This is not, of course, any flaw in the article, just a reality of society and intellectual property rights. Although I do not approve of the appeal to how hard those game designers work to respect this legislation, it has been overdone before.

One question and one comment. I know in a number of countries IP is inherent upon creation (i.e. I create a new cartoon character, I own IP rights to it), where is this true and where is it not.

Comment: So many people I have run into have tried to explain to me that you can use any image or text as your own work if you change it by 30%. So as your readers know, this is grossly incorrect (and undoable you cannot apply an measurement standard such as percentage to something as laissez faire as "change") and I just may pop the next person who says that to me right in their concept of ownership.

Alan said...

"Making a backup copy of a game you own a license to..."

A license? What is the license? Who granted it to me? What's the law behind it?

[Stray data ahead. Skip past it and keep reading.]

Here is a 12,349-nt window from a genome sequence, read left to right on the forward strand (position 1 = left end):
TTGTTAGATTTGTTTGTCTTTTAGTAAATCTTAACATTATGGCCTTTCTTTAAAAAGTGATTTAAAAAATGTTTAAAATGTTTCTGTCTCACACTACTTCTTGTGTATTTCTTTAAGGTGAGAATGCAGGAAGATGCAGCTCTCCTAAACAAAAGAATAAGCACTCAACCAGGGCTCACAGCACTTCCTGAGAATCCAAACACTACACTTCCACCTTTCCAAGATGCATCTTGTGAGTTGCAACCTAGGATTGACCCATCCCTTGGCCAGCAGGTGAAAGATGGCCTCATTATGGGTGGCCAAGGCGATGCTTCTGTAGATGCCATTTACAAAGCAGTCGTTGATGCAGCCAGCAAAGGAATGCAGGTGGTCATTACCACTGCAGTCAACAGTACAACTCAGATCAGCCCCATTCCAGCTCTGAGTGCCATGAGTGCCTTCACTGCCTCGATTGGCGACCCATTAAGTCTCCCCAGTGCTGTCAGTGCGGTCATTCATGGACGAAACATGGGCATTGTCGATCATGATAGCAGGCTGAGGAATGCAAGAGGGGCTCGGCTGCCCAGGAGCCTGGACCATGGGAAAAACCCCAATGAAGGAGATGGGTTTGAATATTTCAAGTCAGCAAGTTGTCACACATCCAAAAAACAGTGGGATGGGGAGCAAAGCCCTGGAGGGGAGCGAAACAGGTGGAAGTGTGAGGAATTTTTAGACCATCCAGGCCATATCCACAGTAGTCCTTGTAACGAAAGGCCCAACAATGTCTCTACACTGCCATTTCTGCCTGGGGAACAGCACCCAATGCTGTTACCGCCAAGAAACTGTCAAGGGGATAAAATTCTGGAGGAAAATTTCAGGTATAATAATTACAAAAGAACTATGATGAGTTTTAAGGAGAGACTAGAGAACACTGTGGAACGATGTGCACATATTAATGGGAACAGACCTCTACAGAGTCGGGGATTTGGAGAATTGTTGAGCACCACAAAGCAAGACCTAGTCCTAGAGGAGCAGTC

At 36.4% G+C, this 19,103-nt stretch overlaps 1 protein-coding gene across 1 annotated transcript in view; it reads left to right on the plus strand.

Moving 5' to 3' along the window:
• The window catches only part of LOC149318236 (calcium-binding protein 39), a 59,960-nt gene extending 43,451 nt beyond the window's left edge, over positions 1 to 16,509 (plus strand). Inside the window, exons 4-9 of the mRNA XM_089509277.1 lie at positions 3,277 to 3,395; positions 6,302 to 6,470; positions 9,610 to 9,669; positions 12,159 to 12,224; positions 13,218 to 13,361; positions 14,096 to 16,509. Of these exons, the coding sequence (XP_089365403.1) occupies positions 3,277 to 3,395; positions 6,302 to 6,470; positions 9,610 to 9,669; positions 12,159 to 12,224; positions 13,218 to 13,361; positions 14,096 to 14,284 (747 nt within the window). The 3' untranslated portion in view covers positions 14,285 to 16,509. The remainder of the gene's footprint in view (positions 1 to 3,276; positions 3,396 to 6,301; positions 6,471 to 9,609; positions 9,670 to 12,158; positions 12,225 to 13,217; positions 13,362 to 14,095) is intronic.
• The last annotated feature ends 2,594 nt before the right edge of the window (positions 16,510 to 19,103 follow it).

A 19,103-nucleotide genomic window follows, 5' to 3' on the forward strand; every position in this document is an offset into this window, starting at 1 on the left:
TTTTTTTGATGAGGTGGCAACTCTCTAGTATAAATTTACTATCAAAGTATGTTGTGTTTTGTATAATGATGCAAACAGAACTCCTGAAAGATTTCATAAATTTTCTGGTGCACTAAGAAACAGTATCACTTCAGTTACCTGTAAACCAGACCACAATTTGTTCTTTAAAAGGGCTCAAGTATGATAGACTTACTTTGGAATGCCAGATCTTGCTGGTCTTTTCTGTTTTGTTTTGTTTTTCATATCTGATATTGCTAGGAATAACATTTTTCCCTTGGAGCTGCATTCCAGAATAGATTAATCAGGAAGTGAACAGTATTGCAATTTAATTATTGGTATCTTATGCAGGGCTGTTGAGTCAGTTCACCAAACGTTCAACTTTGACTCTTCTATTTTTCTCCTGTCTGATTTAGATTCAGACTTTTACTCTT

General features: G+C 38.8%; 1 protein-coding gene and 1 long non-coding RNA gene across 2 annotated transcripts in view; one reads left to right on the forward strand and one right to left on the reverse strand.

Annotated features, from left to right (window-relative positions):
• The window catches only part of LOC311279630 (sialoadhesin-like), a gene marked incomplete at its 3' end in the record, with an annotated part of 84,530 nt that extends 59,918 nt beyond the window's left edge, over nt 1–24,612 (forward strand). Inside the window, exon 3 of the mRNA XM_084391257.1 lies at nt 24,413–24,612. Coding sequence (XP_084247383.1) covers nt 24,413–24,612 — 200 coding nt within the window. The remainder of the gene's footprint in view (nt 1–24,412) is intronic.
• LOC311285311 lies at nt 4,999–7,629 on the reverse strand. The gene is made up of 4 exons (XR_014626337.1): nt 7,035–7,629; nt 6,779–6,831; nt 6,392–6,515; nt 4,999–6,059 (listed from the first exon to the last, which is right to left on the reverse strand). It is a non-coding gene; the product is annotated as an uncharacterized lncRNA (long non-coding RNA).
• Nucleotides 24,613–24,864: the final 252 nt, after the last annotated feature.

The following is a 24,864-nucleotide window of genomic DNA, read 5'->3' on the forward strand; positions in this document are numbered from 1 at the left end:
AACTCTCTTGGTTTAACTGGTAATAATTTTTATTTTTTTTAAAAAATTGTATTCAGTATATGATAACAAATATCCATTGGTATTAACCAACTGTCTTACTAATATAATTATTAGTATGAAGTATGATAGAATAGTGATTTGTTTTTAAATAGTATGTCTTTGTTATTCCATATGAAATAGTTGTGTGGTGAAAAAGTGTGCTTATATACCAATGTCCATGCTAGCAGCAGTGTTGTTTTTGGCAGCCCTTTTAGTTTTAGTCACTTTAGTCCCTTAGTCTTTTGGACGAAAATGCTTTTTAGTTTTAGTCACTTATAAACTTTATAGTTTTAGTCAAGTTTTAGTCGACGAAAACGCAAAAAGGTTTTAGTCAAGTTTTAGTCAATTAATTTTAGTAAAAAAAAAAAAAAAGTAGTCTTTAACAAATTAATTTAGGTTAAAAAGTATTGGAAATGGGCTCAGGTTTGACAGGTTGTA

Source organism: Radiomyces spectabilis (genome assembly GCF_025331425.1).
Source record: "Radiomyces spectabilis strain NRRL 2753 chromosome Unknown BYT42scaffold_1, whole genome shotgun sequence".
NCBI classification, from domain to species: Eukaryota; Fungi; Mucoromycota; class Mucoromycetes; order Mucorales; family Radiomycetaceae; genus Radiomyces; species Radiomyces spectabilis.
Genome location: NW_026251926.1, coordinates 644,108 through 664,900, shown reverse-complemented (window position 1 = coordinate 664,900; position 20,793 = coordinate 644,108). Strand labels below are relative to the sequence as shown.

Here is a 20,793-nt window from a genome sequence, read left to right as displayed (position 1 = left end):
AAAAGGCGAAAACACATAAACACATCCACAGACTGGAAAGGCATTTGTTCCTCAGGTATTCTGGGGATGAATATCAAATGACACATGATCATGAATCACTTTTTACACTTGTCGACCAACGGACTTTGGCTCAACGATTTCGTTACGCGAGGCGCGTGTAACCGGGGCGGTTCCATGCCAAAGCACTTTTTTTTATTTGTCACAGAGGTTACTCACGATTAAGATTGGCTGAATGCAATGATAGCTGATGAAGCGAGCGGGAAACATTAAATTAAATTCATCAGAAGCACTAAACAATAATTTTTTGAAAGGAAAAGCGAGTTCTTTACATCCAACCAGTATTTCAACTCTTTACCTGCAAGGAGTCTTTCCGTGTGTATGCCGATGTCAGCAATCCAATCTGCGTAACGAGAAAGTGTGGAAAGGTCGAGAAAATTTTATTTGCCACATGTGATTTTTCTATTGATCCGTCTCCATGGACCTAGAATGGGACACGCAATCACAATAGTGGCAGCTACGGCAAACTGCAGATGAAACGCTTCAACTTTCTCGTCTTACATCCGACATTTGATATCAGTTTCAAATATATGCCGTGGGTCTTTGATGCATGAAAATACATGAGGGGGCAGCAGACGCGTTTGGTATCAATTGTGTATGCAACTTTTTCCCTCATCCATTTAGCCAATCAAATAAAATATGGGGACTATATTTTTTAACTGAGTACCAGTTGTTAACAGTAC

I hear the idea that I when I purchase a video game that I'm somehow actually buying a license quite frequently, but I've never seen the legal basis for it. Absent some evidence for it, I don't believe such a license exists.

As far as I know, when I buy a book, or a music CD, I'm not buying a license; I'm buying single physical copy of the object. I don't need any license to read the book or play the CD. I have those rights by default, to the same extent that I am free to make use of any other physical product I purchase. Instead copyright law outlines a specific set of things I'm prohibited from doing. If I wanted to, say, publicaly perform the work, or distribute copies, I would then need a license.

So instead of a book or CD, I buy a PS2 game. How does anything change? I'm not presented with a license, let alone asked to agree to one. Things might be different when EULAs enter the mix, but console games where you're not playing online, there is usually absolutely no EULA. Half-Life 2 definitely has a EULA, but I'm pretty sure Magic of Scheherazade doesn't.

Anthony Bailey said...

Yes, I also believe the "license" part of the back-up scenario is not the right wording, and that we're just talking about a game that one has legally come into possession of a copy of (usually by buying it.)